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Germany agrees on €65 billion relief package

September 4, 2022

Germany's coalition government has agreed on a plan to provide financial assistance to households amid the energy crisis. "We will get through this winter," said Chancellor Olaf Scholz.

A pile of euro banknotes
The plan aims to shield German households and businesses from the impact of surging inflationImage: Wolfgang Filser/Zoonar/picture alliance

The German government on Sunday agreed to a €65 billion ($64.7 billion) plan to ease the pressure on households amid spiraling inflation and energy costs as Russia cuts off its gas supplies to Europe.

The third package of relief measures includes plans for continued cheaper public transport tickets and tax breaks for energy-intensive companies.

What problems do German households and businesses face?

According to the Federal Statistical Office, inflation in Germany rose to almost 8% in August after dipping slightly in June and July due to short-term government programs to reduce the consumer burden in the transport sector.

The energy sector has seen the biggest uptick in prices, with Russia's invasion of Ukraine and the subsequent sanctions against Moscow prompting a race against the clock to reduce Germany's dependence on Russian gas before winter.

Another sector experiencing soaring inflation is groceries, which saw prices surge 12% in June before reaching 16.6% in August.

Inflation is hitting Germany's poor

What did the chancellor say about the package?

Speaking to reporters after talks that went into the early hours of Sunday, Chancellor Olaf Scholz said his government would give €1.5 billion toward continuing public transport discounts after the country's monthly 9-euro travel ticket offer expired at the end of August after three months. Scholz also said windfall taxes would likely be levied on energy companies to lower the price of gas, oil and coal for consumers.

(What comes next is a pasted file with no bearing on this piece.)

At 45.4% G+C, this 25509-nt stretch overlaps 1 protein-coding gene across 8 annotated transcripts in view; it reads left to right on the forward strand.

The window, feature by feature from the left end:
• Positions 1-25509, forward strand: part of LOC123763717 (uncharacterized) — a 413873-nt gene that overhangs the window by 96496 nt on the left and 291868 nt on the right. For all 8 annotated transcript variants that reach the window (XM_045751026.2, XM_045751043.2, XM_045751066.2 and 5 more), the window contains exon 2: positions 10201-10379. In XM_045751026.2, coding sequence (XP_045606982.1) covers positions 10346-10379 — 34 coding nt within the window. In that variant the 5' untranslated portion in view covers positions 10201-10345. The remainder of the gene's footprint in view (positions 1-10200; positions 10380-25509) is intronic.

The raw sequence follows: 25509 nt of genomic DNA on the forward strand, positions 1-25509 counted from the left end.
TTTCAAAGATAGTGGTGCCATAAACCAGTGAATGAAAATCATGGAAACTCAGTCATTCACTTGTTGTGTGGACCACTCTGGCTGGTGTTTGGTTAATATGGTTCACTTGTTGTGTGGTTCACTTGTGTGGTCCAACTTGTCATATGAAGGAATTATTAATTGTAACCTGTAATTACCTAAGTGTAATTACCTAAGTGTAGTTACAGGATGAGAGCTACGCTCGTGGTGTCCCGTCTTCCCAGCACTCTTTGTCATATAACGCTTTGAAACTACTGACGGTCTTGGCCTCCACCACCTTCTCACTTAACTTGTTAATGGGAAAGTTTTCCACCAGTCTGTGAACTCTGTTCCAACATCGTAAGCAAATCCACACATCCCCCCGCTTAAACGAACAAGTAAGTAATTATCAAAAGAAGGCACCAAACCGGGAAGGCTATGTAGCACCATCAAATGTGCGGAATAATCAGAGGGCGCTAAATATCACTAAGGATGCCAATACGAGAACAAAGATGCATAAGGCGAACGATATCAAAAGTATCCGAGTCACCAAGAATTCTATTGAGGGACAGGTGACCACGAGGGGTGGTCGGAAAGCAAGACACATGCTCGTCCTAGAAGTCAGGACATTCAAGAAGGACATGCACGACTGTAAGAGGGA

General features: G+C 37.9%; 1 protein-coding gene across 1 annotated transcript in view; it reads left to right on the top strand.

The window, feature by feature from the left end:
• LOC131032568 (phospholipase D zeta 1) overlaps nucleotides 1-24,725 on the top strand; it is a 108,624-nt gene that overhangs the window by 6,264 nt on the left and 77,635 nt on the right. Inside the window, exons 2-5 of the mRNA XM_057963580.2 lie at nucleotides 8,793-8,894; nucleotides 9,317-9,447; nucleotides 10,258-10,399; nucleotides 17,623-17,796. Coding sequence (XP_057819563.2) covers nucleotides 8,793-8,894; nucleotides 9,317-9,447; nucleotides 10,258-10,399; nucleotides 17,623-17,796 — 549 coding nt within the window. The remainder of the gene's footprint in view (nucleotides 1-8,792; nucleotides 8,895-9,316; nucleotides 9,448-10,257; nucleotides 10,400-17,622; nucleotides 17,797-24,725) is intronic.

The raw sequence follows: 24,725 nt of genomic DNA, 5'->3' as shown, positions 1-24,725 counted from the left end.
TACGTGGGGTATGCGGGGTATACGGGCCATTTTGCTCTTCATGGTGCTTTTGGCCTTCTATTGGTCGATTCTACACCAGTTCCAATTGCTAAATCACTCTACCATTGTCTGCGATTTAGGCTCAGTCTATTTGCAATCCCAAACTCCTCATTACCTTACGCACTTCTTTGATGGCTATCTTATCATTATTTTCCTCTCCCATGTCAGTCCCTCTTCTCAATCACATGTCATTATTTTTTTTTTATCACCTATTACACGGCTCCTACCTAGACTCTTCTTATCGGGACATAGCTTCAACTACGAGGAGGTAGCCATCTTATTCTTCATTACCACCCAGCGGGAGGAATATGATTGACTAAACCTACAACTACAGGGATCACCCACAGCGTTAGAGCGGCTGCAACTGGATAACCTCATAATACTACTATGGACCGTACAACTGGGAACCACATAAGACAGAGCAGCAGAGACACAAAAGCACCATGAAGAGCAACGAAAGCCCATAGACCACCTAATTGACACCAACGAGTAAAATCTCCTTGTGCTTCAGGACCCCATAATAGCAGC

The chancellor also gave reassurances on Germany's energy supply ahead of the winter, after Russia announced a halt to gas supplies to Europe through the Nord Stream 1 pipeline on Saturday.

Scholz said his government had made "timely decisions" to avert shortages in winter, such as filling gas storage facilities and restarting coal power plants.

Later Sunday, in an interview with public TV channel ZDF, Scholz said everything "as far as humanly possible" is being done to ensure there are no blackouts.

He added that the electricity price cap would be introduced "as soon as possible."

This is the third relief package this year. The two previous packages included a gasoline rebate, which expired at the end of August, the nine-euro transportation ticket and an energy price flat payment to workers.

The three parties in his coalition, the center-left Social Democrats (SPD), the climate-friendly Greens and the neoliberal Free Democrats (FDP) deliberated until late in the night before announcing the measures.

Germany prepares for worst-case energy scenario

Opposition says relief package is lacking  

German opposition parties, such as the center-right CDU/CSU faction in Germany's parliament or Bundestag, criticized the new measures.

CDU/CSU faction deputy chair Jens Spahn told the news portal t-online that there was "nothing concrete" in either of the plans to relieve the high cost of electricity, replace the nine-euro public transport ticket or give subsidies for energy-intensive firms.

"The implementation will take a long time, instead of relieving the burden immediately and in a targeted manner," he added, while the "biggest problem, the extremely high gas price" had been left untackled.

CDU chair Friedrich Merz told ZDF that he approved of the social aspects of the relief package but warned of an electricity "supply shock" due to the lack of Russian gas.

He called for Germany's three remaining nuclear plants, which are due to close at the end of the year, to continue operating to shore up power supplies.

The socialist Left Party leader Amira Mohamed Ali told the Funke newspaper group that the measures "still fall short of the 100 billion that was decided overnight for rearmament," referring to Scholz's pledge to boost military spending in the days after Russia invaded Ukraine in February.

The far-right Alternative for Germany's (AfD) Alice Weidel and Tino Chrupalla warned that the relief package would spur further price increases.

"We must end the unspeakable economic war with Russia, put the Nord Stream 2 [gas pipeline] into operation, ensure the continued operation of the nuclear power plants and force the European Central Bank to end its irresponsible monetary policy," the pair added.

mm, tj/sri (AFP, Reuters)

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